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Swedish datacenter operator wants to go nuclear

Harnessing a Small Modular Reactor could also power 30,000 surrounding homes, Bahnhof CEO claims

A datacenter in Stockholm could be powered by a small nuclear reactor in future, if a Swedish internet service provider gets its way.

Bahnhof, which apparently used to host WikiLeaks in one of its datacenters, is understood to be investigating the possibility of installing a small modular reactor (SMR) at a datacenter being built in Hjorthagen, a district of Sweden's capital.

According to a report in The Times newspaper, Bahnhof CEO Jon Karlung said the reactor could also provide enough power for 30,000 households in the surrounding area, and could be ready to go online within just a couple of years if given the go-ahead.

Karlung told local TV news SVT Nyheter that it might be considered "provocative" to want to build a nuclear power station in Stockholm, but claimed there are advantages to building small power plants where required.

Datacenters in Sweden currently consume 3 terawatt hours (TWh) a year, according to SVT Nyheter, and this is estimated to double to 6TWh within just a couple of years.

It isn't just Sweden where this approach is being considered. In the US, the Nuclear Regulatory Commission (NRC) has recently finalized rules allowing construction of nuclear small modular reactors (SMRs), although not specifically for powering datacenters.

The Register last year reported that engineering company Rolls-Royce was on the lookout for sites in the UK to deploy SMRs, as well as a location for a factory to build the new reactors.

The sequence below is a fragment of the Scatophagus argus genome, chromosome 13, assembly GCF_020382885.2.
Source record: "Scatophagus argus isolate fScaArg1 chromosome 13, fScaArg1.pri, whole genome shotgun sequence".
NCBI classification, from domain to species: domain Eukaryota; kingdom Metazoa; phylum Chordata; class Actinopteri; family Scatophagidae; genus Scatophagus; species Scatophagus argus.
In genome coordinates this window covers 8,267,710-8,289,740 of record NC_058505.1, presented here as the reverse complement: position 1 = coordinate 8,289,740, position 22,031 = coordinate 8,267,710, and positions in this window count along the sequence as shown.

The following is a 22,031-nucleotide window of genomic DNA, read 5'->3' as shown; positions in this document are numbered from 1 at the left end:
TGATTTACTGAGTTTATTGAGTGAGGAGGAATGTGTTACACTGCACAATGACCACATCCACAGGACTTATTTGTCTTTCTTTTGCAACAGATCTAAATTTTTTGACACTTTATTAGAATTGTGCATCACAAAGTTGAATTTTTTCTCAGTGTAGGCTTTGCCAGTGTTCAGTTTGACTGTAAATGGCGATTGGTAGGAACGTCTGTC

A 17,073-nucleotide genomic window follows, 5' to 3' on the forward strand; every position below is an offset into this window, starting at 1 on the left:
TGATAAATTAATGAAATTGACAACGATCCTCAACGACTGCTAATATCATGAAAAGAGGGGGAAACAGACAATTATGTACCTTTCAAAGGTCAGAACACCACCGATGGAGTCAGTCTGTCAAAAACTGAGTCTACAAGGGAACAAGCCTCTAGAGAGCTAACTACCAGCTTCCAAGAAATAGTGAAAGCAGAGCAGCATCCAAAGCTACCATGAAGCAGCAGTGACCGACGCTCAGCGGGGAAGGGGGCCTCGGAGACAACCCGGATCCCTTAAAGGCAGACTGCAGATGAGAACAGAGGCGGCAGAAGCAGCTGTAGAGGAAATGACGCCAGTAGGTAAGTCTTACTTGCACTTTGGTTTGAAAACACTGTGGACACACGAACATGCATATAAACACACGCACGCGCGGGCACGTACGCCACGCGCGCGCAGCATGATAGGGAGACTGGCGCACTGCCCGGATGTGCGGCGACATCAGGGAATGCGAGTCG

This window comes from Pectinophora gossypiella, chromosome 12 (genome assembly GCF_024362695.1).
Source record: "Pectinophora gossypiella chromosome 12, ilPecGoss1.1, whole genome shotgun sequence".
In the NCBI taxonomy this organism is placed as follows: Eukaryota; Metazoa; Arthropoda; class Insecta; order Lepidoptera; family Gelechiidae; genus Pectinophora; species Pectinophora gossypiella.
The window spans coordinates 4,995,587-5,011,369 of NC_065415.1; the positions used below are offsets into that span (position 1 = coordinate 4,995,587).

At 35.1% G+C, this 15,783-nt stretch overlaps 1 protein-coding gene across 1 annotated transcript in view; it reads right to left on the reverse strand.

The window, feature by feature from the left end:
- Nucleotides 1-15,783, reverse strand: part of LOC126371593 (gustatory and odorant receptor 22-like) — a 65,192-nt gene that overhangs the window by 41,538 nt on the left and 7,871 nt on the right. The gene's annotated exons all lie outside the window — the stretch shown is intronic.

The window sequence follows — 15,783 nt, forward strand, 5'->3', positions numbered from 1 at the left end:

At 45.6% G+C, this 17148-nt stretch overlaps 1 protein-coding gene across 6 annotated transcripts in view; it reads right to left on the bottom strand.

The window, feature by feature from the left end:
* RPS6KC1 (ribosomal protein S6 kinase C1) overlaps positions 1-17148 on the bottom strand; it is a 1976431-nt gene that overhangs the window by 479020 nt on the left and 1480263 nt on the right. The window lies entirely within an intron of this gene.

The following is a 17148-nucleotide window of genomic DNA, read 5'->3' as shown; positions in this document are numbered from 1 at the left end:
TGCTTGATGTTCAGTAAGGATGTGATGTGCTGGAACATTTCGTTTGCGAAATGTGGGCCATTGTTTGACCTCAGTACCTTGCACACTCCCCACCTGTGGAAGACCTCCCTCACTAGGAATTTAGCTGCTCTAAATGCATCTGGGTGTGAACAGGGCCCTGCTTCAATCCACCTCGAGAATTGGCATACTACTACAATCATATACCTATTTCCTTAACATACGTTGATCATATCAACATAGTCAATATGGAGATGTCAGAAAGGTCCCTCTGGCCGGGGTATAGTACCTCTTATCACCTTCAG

The UK government previously announced an Advanced Nuclear Fund of up to £385 million as part of its 10-point plan for a green industrial revolution, up to £215 million of which is for SMRs, to develop domestic small-scale power plant technology.

A report published by analyst Omdia at the end of last year made the case for using SMRs to power datacenters. It suggested the sweet spot for SMRs will likely be for facilities exceeding 100MW in capacity, although smaller datacenters could partner with local utilities and other power-hungry industrial sites to make it a viable option – as Bahnhof appears to be proposing.

SMRs are considerably smaller in scale than the large nuclear plants most people are familiar with, Omdia claimed, and pose far less risk.

However, the biggest challenge in getting these up and running will be "convincing people in industry and where these things are going to [be deployed], that it is safe, and viable, and environmentally friendly," one of the report authors commented.

There could also be downsides to this kind of technology. Another report published last year suggested that mini nuclear reactors such as SMRs might generate up to 35 times more waste to produce the same amount of power as a traditional nuclear plant. ®

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